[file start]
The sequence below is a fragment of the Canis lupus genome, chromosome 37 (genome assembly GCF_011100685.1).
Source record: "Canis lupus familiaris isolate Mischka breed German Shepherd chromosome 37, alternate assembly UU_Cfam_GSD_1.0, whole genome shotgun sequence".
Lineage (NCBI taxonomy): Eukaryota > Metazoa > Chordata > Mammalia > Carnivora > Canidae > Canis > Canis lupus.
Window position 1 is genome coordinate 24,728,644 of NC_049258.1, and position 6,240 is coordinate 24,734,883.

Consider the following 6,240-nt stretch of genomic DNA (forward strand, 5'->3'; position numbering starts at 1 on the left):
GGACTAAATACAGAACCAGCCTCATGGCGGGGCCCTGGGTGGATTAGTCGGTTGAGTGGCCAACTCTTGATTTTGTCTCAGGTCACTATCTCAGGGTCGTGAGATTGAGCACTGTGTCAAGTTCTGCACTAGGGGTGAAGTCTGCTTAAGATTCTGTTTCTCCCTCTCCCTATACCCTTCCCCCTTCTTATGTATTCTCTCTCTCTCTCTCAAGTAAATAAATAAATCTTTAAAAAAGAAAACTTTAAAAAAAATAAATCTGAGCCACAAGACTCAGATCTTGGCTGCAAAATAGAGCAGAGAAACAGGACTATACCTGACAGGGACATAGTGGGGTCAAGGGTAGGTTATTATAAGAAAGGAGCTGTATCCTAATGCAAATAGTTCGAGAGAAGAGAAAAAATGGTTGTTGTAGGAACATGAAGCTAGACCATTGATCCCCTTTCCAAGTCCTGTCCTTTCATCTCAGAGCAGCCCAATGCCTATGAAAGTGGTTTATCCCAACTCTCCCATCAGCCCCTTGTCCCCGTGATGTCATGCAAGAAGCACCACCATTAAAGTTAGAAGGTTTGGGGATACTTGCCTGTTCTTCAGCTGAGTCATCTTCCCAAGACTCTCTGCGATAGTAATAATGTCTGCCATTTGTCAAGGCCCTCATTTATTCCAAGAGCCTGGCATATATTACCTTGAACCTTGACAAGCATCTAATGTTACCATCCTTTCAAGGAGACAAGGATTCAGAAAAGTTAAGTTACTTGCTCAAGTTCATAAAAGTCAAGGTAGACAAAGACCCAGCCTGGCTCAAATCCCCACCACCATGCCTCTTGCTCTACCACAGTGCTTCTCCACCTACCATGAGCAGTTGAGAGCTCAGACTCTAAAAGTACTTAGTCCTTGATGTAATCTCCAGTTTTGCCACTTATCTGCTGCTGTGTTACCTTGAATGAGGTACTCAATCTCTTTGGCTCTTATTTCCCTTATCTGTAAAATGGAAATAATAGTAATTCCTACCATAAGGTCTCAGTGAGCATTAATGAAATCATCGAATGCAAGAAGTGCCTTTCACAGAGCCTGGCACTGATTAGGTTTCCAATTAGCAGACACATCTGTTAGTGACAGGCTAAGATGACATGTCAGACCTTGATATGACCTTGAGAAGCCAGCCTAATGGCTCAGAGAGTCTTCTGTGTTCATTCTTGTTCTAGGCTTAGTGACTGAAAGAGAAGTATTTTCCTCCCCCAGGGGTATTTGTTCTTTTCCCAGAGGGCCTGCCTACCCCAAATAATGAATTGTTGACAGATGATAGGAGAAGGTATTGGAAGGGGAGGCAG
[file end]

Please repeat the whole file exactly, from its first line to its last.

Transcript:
The sequence below is a fragment of the Canis lupus genome, chromosome 37 (genome assembly GCF_011100685.1).
Source record: "Canis lupus familiaris isolate Mischka breed German Shepherd chromosome 37, alternate assembly UU_Cfam_GSD_1.0, whole genome shotgun sequence".
Lineage (NCBI taxonomy): Eukaryota > Metazoa > Chordata > Mammalia > Carnivora > Canidae > Canis > Canis lupus.
Window position 1 is genome coordinate 24,728,644 of NC_049258.1, and position 6,240 is coordinate 24,734,883.

Consider the following 6,240-nt stretch of genomic DNA (forward strand, 5'->3'; position numbering starts at 1 on the left):
GGACTAAATACAGAACCAGCCTCATGGCGGGGCCCTGGGTGGATTAGTCGGTTGAGTGGCCAACTCTTGATTTTGTCTCAGGTCACTATCTCAGGGTCGTGAGATTGAGCACTGTGTCAAGTTCTGCACTAGGGGTGAAGTCTGCTTAAGATTCTGTTTCTCCCTCTCCCTATACCCTTCCCCCTTCTTATGTATTCTCTCTCTCTCTCTCAAGTAAATAAATAAATCTTTAAAAAAGAAAACTTTAAAAAAAATAAATCTGAGCCACAAGACTCAGATCTTGGCTGCAAAATAGAGCAGAGAAACAGGACTATACCTGACAGGGACATAGTGGGGTCAAGGGTAGGTTATTATAAGAAAGGAGCTGTATCCTAATGCAAATAGTTCGAGAGAAGAGAAAAAATGGTTGTTGTAGGAACATGAAGCTAGACCATTGATCCCCTTTCCAAGTCCTGTCCTTTCATCTCAGAGCAGCCCAATGCCTATGAAAGTGGTTTATCCCAACTCTCCCATCAGCCCCTTGTCCCCGTGATGTCATGCAAGAAGCACCACCATTAAAGTTAGAAGGTTTGGGGATACTTGCCTGTTCTTCAGCTGAGTCATCTTCCCAAGACTCTCTGCGATAGTAATAATGTCTGCCATTTGTCAAGGCCCTCATTTATTCCAAGAGCCTGGCATATATTACCTTGAACCTTGACAAGCATCTAATGTTACCATCCTTTCAAGGAGACAAGGATTCAGAAAAGTTAAGTTACTTGCTCAAGTTCATAAAAGTCAAGGTAGACAAAGACCCAGCCTGGCTCAAATCCCCACCACCATGCCTCTTGCTCTACCACAGTGCTTCTCCACCTACCATGAGCAGTTGAGAGCTCAGACTCTAAAAGTACTTAGTCCTTGATGTAATCTCCAGTTTTGCCACTTATCTGCTGCTGTGTTACCTTGAATGAGGTACTCAATCTCTTTGGCTCTTATTTCCCTTATCTGTAAAATGGAAATAATAGTAATTCCTACCATAAGGTCTCAGTGAGCATTAATGAAATCATCGAATGCAAGAAGTGCCTTTCACAGAGCCTGGCACTGATTAGGTTTCCAATTAGCAGACACATCTGTTAGTGACAGGCTAAGATGACATGTCAGACCTTGATATGACCTTGAGAAGCCAGCCTAATGGCTCAGAGAGTCTTCTGTGTTCATTCTTGTTCTAGGCTTAGTGACTGAAAGAGAAGTATTTTCCTCCCCCAGGGGTATTTGTTCTTTTCCCAGAGGGCCTGCCTACCCCAAATAATGAATTGTTGACAGATGATAGGAGAAGGTATTGGAAGGGGAGGCAG